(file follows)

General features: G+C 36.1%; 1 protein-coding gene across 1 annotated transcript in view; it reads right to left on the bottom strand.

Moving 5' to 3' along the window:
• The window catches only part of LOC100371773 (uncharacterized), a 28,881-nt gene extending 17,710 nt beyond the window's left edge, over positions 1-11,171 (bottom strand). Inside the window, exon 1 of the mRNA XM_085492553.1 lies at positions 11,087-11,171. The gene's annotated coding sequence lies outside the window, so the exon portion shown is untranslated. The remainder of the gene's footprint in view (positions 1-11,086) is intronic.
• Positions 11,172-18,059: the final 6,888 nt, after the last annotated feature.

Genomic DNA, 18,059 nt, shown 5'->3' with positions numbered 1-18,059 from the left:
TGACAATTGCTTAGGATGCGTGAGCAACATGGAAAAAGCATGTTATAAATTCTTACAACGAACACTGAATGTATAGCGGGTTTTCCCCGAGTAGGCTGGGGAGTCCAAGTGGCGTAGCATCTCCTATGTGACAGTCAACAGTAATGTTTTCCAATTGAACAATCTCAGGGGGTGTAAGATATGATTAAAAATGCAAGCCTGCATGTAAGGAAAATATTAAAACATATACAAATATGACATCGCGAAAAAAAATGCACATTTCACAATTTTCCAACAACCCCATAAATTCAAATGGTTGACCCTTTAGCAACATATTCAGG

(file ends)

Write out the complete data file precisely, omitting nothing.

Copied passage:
General features: G+C 36.1%; 1 protein-coding gene across 1 annotated transcript in view; it reads right to left on the bottom strand.

Moving 5' to 3' along the window:
• The window catches only part of LOC100371773 (uncharacterized), a 28,881-nt gene extending 17,710 nt beyond the window's left edge, over positions 1-11,171 (bottom strand). Inside the window, exon 1 of the mRNA XM_085492553.1 lies at positions 11,087-11,171. The gene's annotated coding sequence lies outside the window, so the exon portion shown is untranslated. The remainder of the gene's footprint in view (positions 1-11,086) is intronic.
• Positions 11,172-18,059: the final 6,888 nt, after the last annotated feature.

Genomic DNA, 18,059 nt, shown 5'->3' with positions numbered 1-18,059 from the left:
TGACAATTGCTTAGGATGCGTGAGCAACATGGAAAAAGCATGTTATAAATTCTTACAACGAACACTGAATGTATAGCGGGTTTTCCCCGAGTAGGCTGGGGAGTCCAAGTGGCGTAGCATCTCCTATGTGACAGTCAACAGTAATGTTTTCCAATTGAACAATCTCAGGGGGTGTAAGATATGATTAAAAATGCAAGCCTGCATGTAAGGAAAATATTAAAACATATACAAATATGACATCGCGAAAAAAAATGCACATTTCACAATTTTCCAACAACCCCATAAATTCAAATGGTTGACCCTTTAGCAACATATTCAGG